Ecuador: Galapagos Islands – Isla Floreana
Post Office Bay dates back to the 18th Century where British and American whalers would pick up post for those close to their destination. The majority of the post was for the USA, reflecting the visitor demographics of the Galapagos,
We identified 6 postcards that could be hand-delivered in Australia (Sydney, Melbourne), the UK and Canada. The instruction given to us by Alexis (our guide) was that it had to be hand-delivered and accompanied by wine and cheese.
Isla Floreana has two failed tuna canning factories, a Norwegian and Japanese, all that remains today are a few bits of rusted metal. As the only freshwater on the other side of the island, it is unsurprising that both ventures failed.
Snorkelling off Post Office Bay, we saw sea turtles, schools of yellow-tailed surgeon fish, spotted eagle ray and a white-tipped reef shark.
Walking across Isla Floreana, we spotted several dozen adult flamingos scattered across the lake and nursery group of baby flamingos, protected by a few adults. Young flamingos are the same size as the adults, with their light grey feathers denoting their youth.
Punta Cormorant is a fine sand beach where we spotted around 15 sea turtles and stingrays off the beach. The female sea turtles were waiting in the water to come onshore to lay their eggs. There was evidence of sea turtle nests above the high-tide mark.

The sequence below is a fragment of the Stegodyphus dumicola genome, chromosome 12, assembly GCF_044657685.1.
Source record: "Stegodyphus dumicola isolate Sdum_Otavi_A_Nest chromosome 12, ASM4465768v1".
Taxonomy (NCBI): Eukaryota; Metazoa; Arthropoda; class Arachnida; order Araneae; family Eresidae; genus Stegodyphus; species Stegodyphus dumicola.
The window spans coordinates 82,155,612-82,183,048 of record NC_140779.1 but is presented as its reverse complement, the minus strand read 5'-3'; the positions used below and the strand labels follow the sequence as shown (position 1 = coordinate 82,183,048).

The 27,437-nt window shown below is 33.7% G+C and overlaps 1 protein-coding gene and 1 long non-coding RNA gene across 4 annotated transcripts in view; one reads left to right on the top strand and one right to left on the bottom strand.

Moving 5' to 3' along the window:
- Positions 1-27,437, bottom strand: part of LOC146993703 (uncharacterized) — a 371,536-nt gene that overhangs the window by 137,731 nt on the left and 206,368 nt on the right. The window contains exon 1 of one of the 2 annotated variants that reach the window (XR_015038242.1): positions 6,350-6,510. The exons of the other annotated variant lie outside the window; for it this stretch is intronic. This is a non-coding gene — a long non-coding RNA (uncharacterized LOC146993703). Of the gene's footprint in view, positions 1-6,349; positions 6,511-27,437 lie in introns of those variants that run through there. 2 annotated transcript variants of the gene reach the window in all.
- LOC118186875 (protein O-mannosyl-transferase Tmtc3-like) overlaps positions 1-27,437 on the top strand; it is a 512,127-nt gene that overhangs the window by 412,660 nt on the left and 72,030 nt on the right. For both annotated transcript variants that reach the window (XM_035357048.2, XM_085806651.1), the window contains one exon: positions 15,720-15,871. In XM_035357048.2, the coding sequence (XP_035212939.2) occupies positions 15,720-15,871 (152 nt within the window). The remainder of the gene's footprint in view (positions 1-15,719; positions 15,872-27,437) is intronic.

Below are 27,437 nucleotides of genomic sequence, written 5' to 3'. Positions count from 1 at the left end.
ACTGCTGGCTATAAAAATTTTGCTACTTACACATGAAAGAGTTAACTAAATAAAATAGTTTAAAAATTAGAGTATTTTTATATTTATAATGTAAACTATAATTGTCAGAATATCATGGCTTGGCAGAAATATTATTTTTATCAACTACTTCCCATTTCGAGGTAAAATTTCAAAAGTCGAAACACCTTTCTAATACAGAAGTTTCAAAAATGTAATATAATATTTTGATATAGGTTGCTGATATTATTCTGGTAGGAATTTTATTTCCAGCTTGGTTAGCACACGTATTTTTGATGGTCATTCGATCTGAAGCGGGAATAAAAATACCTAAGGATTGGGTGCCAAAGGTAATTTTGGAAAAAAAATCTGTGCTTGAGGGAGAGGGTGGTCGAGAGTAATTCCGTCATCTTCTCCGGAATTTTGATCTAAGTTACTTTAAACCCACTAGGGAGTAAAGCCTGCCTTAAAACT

Snorkelling close to Devil’s Crown, we saw white-tipped reef sharks, sea turtles and a sea horse camouflaged by the seaweed on the seafloor.
Sailing to Puerta Ayora (Isla Santa Cruz ) our boat was chased by a pod of dolphins and the cloud cover resulted in a most spectacular sunset.
This was definitely a Christmas Day to remember, one where presents came in the form of amazing wildlife where Santa’s reindeer were replaced by sea lions and marine iguanas.
#buckletlist; #Galapagos; #travel; #nature; #landscape; #adventure; #intrepidtravel
Travel date: 25 December 2018